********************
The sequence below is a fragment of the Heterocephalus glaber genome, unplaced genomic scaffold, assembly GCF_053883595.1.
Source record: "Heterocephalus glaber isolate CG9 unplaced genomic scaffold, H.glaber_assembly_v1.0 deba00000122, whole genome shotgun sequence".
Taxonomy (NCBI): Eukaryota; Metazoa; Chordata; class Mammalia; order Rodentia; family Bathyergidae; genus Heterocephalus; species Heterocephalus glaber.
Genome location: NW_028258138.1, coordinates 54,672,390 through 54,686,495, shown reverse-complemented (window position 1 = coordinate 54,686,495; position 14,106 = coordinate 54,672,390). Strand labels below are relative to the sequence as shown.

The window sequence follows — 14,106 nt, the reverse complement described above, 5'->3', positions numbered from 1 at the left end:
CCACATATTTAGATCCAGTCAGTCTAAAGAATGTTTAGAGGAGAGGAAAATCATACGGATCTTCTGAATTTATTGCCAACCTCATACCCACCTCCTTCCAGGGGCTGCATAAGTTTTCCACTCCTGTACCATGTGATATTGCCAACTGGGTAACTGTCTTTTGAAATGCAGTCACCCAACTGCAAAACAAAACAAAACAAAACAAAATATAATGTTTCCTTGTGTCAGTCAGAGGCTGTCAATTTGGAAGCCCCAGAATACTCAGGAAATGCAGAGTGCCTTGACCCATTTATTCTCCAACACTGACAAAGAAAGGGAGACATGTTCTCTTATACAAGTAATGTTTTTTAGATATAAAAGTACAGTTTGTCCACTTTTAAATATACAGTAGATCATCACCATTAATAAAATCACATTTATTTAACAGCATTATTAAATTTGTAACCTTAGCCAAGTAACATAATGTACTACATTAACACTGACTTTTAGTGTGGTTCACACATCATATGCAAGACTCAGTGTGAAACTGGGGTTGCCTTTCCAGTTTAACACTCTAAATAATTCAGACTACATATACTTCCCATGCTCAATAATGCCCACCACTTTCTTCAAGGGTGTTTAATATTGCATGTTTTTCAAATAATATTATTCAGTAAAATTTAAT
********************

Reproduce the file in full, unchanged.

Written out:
The sequence below is a fragment of the Heterocephalus glaber genome, unplaced genomic scaffold, assembly GCF_053883595.1.
Source record: "Heterocephalus glaber isolate CG9 unplaced genomic scaffold, H.glaber_assembly_v1.0 deba00000122, whole genome shotgun sequence".
Taxonomy (NCBI): Eukaryota; Metazoa; Chordata; class Mammalia; order Rodentia; family Bathyergidae; genus Heterocephalus; species Heterocephalus glaber.
Genome location: NW_028258138.1, coordinates 54,672,390 through 54,686,495, shown reverse-complemented (window position 1 = coordinate 54,686,495; position 14,106 = coordinate 54,672,390). Strand labels below are relative to the sequence as shown.

The window sequence follows — 14,106 nt, the reverse complement described above, 5'->3', positions numbered from 1 at the left end:
CCACATATTTAGATCCAGTCAGTCTAAAGAATGTTTAGAGGAGAGGAAAATCATACGGATCTTCTGAATTTATTGCCAACCTCATACCCACCTCCTTCCAGGGGCTGCATAAGTTTTCCACTCCTGTACCATGTGATATTGCCAACTGGGTAACTGTCTTTTGAAATGCAGTCACCCAACTGCAAAACAAAACAAAACAAAACAAAATATAATGTTTCCTTGTGTCAGTCAGAGGCTGTCAATTTGGAAGCCCCAGAATACTCAGGAAATGCAGAGTGCCTTGACCCATTTATTCTCCAACACTGACAAAGAAAGGGAGACATGTTCTCTTATACAAGTAATGTTTTTTAGATATAAAAGTACAGTTTGTCCACTTTTAAATATACAGTAGATCATCACCATTAATAAAATCACATTTATTTAACAGCATTATTAAATTTGTAACCTTAGCCAAGTAACATAATGTACTACATTAACACTGACTTTTAGTGTGGTTCACACATCATATGCAAGACTCAGTGTGAAACTGGGGTTGCCTTTCCAGTTTAACACTCTAAATAATTCAGACTACATATACTTCCCATGCTCAATAATGCCCACCACTTTCTTCAAGGGTGTTTAATATTGCATGTTTTTCAAATAATATTATTCAGTAAAATTTAAT